Secondly, if you’re an unknown, you can register with an online publisher like Lulu, or Amazon’s Kindle Direct, who simply take a percentage of each eBook sale. Unlike the traditional paper book model, these ‘publishers’ don’t edit the work or pay advances. Since it costs a fraction of a cent to sell each copy, they can distribute and sell as many books as authors wish them to. These online publishers aren’t really publishers in the traditional sense. They are more akin to distributors and retailers - for electronic publishing, the roles traditionally played by publishers can be unpacked - editing can be outsourced and paid for by the author, marketing can be taken on by a separate company, either taking a percentage or charging a fee, and the physical publishing and printing is no longer needed.
The distribution is of course online, and there is absolutely no reason that traditional publishers or booksellers will have anything to do with online distribution of electronic entertainment. The winners here will be companies that have existing relationships with customers, and easy to use distribution networks. It’s likely that companies like Apple, Amazon, Google and Microsoft will end up at the forefront of book distribution globally, but the other possibility is the continuing growth of large communications companies like Telstra. Last week’s announcement that NBN Co and Telstra have agreed on a price for Telstra to move its fibre network to NBN Co and shut down the rest, as Alan Kohler explains, will produce a huge windfall for Telstra, which will move further towards being simply a huge communications retailer and media company. There’s no reason to think Telstra won’t seriously look at eBooks in the near future - as a distributor providing service for authors to sell straight to readers.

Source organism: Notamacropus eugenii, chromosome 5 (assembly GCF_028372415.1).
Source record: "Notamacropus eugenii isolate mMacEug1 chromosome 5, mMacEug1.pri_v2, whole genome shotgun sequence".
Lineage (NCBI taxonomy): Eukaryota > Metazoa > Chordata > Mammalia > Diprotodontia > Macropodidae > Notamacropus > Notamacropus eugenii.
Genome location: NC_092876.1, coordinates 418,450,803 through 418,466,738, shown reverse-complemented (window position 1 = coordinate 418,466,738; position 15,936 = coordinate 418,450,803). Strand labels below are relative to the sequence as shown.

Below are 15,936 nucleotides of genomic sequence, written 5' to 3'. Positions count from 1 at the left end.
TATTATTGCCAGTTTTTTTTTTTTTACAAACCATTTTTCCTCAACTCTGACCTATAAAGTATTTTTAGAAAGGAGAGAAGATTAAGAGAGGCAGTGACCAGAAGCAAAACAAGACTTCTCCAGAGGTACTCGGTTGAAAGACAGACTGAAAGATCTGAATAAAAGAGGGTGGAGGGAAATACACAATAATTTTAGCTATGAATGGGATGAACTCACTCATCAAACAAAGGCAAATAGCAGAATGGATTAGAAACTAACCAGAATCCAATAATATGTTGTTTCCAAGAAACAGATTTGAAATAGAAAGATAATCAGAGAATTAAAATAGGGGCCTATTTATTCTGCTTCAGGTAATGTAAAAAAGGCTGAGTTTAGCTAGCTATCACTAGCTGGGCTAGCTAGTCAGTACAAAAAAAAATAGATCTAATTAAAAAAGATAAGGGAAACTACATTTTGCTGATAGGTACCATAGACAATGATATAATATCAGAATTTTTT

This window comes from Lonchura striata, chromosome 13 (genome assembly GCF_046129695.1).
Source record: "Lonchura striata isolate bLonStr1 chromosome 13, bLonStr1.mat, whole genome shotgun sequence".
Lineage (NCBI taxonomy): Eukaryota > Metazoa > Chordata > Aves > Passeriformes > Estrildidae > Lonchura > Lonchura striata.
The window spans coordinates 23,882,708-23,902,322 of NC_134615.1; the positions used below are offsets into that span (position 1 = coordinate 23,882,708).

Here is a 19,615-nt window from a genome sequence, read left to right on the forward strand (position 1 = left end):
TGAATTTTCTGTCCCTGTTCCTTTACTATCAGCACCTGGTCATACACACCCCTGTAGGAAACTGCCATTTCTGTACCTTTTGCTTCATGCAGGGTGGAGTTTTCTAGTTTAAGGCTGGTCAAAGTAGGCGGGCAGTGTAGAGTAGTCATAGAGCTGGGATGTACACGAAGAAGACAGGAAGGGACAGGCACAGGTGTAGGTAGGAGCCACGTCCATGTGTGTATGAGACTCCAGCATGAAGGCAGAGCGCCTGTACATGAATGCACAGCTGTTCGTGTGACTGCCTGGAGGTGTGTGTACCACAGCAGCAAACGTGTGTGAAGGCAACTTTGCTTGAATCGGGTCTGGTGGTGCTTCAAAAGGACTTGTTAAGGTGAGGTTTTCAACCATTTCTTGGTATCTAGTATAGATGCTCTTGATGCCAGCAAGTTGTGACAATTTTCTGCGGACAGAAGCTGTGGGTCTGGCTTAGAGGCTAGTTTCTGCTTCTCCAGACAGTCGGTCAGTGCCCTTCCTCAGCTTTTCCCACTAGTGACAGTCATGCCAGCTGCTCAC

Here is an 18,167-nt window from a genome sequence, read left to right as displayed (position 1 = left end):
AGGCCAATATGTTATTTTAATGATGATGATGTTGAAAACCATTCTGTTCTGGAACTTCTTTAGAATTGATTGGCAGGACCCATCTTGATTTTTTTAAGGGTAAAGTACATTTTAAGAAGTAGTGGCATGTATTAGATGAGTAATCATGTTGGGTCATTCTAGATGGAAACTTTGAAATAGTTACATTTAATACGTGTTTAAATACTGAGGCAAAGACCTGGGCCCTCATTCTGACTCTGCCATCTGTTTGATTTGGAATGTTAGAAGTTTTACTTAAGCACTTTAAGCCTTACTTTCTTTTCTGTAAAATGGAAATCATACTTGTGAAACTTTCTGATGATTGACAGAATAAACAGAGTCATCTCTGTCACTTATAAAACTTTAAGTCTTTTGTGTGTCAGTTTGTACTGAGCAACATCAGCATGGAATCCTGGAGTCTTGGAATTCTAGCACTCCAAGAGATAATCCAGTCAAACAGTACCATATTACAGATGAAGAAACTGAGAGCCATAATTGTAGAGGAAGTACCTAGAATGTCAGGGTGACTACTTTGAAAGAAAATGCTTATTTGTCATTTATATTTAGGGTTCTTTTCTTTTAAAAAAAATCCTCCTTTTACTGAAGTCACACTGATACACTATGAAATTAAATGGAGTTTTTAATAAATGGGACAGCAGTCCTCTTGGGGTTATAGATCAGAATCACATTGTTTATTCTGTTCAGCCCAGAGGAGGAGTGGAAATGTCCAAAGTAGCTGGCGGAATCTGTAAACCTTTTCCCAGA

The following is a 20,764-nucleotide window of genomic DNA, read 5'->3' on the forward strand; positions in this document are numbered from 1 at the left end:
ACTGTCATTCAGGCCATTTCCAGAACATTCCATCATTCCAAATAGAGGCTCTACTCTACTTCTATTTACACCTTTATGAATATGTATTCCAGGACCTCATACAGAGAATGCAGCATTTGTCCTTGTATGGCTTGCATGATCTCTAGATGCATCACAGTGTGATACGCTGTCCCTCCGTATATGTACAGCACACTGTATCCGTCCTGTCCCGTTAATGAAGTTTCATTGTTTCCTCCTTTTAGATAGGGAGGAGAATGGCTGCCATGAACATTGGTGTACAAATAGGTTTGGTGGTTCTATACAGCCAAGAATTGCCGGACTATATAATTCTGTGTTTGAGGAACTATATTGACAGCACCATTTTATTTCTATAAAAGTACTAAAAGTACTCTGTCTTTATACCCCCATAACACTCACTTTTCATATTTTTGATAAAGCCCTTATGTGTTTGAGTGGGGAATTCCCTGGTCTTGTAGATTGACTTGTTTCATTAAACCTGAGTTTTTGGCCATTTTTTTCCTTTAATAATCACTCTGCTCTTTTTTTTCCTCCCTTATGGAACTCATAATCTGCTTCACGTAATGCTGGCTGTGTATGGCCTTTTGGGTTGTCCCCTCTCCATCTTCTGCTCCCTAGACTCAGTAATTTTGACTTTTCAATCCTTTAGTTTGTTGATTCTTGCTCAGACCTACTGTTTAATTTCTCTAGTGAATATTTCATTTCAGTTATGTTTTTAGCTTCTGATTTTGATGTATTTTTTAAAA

So stay tuned for Telstra Books, coming to an eReader near you...